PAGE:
All families are weird. We often don’t realize just how weird until after we leave home and get a little distance from them. But then we see it, and wonder how we hadn’t noticed it before. My family was weird in lots of ways ~ but then, mine was a pastor’s family, so some manner of weird was pretty much guaranteed.
Take anger, for example. Anger wasn’t allowed in my family. Well, that’s not quite true. Dad could get angry. He was allowed. But none of us kids could. At least, not openly.
I remember one time when I was around 7 or 8 I got so angry at my parents that I stormed to my room and slammed the door shut. Not quite understanding how sound waves worked at the time, I proceeded to yell and stomp and give my parents a piece of my mind (from behind that closed door). Some time later I learned that my parents had heard every word of my tirade, and apparently found the whole episode laugh-out-loud funny…which was really confusing to me, because I knew if I had so much as whispered to their faces any of the things I yelled from behind that door, I would have found myself neck deep in a steaming vat of trouble. So how did the presence of a closed door make forbidden behavior suddenly permissible, and even funny?
Like I said. Weird.
The Christian family is weird when it comes to anger, too (and by “Christian family,” I mean all us nuts who follow Jesus). We have this really angst-ridden relationship with anger. We know, technically, it’s not a sin to be angry, but in our everyday relationships, we pretty much treat it like it is. Maybe we think God misclassified it? Or maybe we think it’s okay to be angry so long as you don’t act angry? Regardless, we don’t like anger. We think we shouldn’t be angry. We think you shouldn’t be angry. Anger is bad. Not sin, maybe, but still bad. (Not sure how we pull that one off.) Anger is immature. Hurtful. UnChristlike.
Wait, what?! UnChristlike?
When it was almost time for the Jewish Passover, Jesus went up to Jerusalem. In the temple courts he found people selling cattle, sheep and doves, and others sitting at tables exchanging money. So he made a whip out of cords, and drove all from the temple courts, both sheep and cattle; he scattered the coins of the money changers and overturned their tables. To those who sold doves he said, “Get these out of here! Stop turning my Father’s house into a market!” His disciples remembered that it is written: “Zeal for your house will consume me.” ~ John 2:13-17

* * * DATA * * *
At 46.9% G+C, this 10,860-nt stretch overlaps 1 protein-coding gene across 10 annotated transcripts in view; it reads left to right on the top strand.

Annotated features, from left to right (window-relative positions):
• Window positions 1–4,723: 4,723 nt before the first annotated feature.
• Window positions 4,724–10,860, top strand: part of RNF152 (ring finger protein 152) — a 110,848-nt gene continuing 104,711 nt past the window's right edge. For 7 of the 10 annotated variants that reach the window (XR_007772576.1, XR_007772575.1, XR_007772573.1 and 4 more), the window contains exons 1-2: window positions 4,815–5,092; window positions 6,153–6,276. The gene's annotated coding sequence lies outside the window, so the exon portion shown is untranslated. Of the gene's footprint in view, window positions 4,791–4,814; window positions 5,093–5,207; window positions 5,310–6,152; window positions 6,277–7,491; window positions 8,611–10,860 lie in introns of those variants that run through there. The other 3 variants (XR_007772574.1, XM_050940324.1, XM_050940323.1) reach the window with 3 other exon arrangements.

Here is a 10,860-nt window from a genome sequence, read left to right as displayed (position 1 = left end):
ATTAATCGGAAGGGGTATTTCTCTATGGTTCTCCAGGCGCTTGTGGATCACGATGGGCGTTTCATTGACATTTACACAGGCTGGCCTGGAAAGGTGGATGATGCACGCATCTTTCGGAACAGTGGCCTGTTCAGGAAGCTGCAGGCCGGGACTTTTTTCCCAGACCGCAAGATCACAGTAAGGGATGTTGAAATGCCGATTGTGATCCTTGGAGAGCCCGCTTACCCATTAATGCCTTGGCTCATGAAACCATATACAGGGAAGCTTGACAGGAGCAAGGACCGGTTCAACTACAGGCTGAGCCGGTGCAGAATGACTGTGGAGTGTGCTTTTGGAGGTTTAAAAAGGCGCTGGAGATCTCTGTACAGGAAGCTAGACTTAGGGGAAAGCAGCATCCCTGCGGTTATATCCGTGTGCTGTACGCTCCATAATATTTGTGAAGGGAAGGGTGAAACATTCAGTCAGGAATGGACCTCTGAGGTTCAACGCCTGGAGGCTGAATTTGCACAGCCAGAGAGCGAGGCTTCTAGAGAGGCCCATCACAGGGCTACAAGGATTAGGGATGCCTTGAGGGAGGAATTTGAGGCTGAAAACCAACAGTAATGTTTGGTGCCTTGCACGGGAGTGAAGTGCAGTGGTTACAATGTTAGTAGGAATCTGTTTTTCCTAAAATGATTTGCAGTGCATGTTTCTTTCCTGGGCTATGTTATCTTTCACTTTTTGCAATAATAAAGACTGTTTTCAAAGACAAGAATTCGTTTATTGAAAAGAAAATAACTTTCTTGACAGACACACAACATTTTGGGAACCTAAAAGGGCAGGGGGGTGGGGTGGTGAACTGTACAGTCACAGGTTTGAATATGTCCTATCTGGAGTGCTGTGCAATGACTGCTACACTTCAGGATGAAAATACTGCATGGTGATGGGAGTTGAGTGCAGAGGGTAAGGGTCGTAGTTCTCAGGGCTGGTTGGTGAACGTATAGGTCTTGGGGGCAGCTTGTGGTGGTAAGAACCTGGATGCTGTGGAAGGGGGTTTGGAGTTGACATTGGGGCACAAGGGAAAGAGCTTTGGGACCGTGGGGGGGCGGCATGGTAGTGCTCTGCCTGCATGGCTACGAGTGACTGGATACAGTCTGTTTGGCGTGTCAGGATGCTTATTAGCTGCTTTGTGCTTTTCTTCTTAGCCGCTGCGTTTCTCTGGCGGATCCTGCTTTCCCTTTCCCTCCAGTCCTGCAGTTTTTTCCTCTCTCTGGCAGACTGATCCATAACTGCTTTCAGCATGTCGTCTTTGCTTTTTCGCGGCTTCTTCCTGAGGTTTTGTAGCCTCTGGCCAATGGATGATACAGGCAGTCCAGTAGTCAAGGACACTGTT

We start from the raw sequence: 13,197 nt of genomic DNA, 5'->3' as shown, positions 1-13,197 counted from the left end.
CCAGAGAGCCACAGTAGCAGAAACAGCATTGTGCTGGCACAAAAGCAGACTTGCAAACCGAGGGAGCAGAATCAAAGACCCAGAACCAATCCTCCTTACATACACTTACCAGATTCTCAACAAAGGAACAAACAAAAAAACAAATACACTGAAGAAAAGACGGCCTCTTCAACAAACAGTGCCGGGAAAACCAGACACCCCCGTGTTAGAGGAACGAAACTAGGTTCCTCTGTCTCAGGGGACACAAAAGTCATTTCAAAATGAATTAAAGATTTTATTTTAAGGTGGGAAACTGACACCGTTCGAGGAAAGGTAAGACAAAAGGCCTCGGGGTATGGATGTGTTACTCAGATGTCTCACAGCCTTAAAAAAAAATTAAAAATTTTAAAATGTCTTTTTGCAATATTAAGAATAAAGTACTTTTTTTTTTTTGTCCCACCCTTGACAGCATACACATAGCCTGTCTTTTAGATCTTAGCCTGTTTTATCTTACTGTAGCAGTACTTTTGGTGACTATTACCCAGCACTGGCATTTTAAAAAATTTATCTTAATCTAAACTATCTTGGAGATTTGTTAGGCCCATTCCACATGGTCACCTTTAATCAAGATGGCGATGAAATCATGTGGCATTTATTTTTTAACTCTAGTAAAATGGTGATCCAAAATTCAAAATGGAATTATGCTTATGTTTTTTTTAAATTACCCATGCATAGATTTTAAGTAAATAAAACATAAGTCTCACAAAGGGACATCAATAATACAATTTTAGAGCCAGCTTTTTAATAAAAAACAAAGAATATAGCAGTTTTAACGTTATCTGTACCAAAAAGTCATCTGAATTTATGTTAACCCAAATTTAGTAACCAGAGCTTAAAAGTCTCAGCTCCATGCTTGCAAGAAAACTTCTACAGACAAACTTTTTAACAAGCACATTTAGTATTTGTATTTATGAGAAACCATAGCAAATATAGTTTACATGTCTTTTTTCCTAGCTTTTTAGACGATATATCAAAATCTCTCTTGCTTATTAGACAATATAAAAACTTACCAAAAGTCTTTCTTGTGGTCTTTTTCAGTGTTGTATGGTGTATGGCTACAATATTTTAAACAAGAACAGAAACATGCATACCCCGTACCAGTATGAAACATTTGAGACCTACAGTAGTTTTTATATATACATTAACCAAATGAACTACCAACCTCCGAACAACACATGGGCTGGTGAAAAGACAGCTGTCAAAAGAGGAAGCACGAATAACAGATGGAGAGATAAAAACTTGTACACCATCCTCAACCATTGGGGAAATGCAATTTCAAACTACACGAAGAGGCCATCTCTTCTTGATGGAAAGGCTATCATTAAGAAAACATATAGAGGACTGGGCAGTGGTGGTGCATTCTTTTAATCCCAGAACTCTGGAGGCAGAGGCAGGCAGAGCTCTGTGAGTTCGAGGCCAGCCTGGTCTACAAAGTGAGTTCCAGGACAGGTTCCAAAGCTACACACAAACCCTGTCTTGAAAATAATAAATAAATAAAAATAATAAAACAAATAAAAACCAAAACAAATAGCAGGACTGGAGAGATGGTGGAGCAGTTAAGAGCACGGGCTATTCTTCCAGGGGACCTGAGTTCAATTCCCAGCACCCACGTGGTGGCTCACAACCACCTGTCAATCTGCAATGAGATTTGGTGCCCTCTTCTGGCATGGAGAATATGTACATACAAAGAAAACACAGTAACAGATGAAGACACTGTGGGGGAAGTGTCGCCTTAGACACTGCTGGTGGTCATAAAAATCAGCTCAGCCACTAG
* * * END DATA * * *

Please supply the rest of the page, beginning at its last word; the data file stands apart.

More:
That’s not the only time Jesus got angry, either. He was angry with the Pharisees (Mark 3:1-5), and angry with Peter (Matthew 16:21-23). He even described himself as an angry master in the parables he taught (Luke 14:16-24). And you definitely don’t have to go far into the Old Testament to find an angry God.
But that’s God, we say. God’s anger is righteous anger.
So Dad can be angry, but the kids aren’t allowed?
Anger is an emotion. Like joy or sorrow or peace or any of the others. And every one of them is healthy and essential to a rich, full life. Is anger dangerous? Yes. But here’s the thing: Anger is dangerous because it’s supposed to be dangerous. It needs to be dangerous.
Here’s what I mean: Like all emotions, anger serves a specific function in our lives. In the case of anger, its function is to establish healthy boundaries. If a stranger walks up and tries to touch you in an inappropriate way, anger is the proper response. The stranger has violated a boundary of yours, and you need your anger in that moment to call out the offense and re-establish the boundary. If someone threatens your kids, you should get angry about that. If someone breaks into your home, anger is the healthy response to that violation.
But what about when someone steps on your feelings? Is it okay to get angry about that? Yes! It’s a violation, just like any other.
In my coaching work, I find that people who have trouble letting themselves get angry also struggle with keeping healthy boundaries in their lives and relationships. See the connection? It takes a certain amount of anger to say “No!” to things you don’t want in your life, and to keep that boundary strong.
Anger is also closely tied to passion. When a client is searching for his purpose in life, one of the key questions I’ll ask is, “When really ticks you off?” Our sense of justice, that inner voice that screams, “This must not be allowed to continue!” is the voice of our passion. It’s very often an angry voice, and rightly so.
So what happens to the person who never lets herself be angry? She often unintentionally locks away her passion as well.
Never letting yourself get angry is as unhealthy as never letting yourself laugh, or cry. To be angry is part of what it is to be human. It’s not a sin. It’s what you do with your anger that makes it either good or bad.
Where do you hide your anger? What do you fear would happen if you let yourself get angry? What if you engaged your anger as an ally rather than an enemy? What then?